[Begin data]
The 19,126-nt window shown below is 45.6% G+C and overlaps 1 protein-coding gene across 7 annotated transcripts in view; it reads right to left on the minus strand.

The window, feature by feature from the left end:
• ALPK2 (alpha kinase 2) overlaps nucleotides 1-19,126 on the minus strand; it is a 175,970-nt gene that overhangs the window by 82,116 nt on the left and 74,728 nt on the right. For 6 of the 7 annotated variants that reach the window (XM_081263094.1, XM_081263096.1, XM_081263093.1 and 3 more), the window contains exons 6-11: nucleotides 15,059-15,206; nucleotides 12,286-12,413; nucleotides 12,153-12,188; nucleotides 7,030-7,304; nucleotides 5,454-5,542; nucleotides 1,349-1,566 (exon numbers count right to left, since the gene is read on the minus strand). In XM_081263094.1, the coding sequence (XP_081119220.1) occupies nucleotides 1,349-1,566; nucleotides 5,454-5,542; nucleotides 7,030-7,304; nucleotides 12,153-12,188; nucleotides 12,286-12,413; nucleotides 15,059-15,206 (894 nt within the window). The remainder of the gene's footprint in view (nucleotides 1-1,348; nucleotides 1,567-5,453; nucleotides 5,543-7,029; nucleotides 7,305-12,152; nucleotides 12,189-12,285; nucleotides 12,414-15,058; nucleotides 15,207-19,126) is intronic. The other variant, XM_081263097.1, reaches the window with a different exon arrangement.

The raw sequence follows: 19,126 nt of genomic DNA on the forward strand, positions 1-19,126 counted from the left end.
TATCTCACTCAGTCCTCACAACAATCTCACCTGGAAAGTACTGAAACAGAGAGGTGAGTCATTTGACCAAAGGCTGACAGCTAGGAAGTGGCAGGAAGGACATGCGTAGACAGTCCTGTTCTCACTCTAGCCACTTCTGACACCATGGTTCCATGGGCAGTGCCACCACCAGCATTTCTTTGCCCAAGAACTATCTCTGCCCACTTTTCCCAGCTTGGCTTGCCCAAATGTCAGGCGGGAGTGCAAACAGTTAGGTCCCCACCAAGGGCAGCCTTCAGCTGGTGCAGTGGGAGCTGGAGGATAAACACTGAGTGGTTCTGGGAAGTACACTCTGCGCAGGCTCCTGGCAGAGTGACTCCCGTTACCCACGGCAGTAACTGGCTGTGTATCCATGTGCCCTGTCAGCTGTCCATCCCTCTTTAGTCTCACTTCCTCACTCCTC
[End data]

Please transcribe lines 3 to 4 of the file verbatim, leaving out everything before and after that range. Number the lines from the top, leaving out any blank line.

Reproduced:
• ALPK2 (alpha kinase 2) overlaps nucleotides 1-19,126 on the minus strand; it is a 175,970-nt gene that overhangs the window by 82,116 nt on the left and 74,728 nt on the right. For 6 of the 7 annotated variants that reach the window (XM_081263094.1, XM_081263096.1, XM_081263093.1 and 3 more), the window contains exons 6-11: nucleotides 15,059-15,206; nucleotides 12,286-12,413; nucleotides 12,153-12,188; nucleotides 7,030-7,304; nucleotides 5,454-5,542; nucleotides 1,349-1,566 (exon numbers count right to left, since the gene is read on the minus strand). In XM_081263094.1, the coding sequence (XP_081119220.1) occupies nucleotides 1,349-1,566; nucleotides 5,454-5,542; nucleotides 7,030-7,304; nucleotides 12,153-12,188; nucleotides 12,286-12,413; nucleotides 15,059-15,206 (894 nt within the window). The remainder of the gene's footprint in view (nucleotides 1-1,348; nucleotides 1,567-5,453; nucleotides 5,543-7,029; nucleotides 7,305-12,152; nucleotides 12,189-12,285; nucleotides 12,414-15,058; nucleotides 15,207-19,126) is intronic. The other variant, XM_081263097.1, reaches the window with a different exon arrangement.

The raw sequence follows: 19,126 nt of genomic DNA on the forward strand, positions 1-19,126 counted from the left end.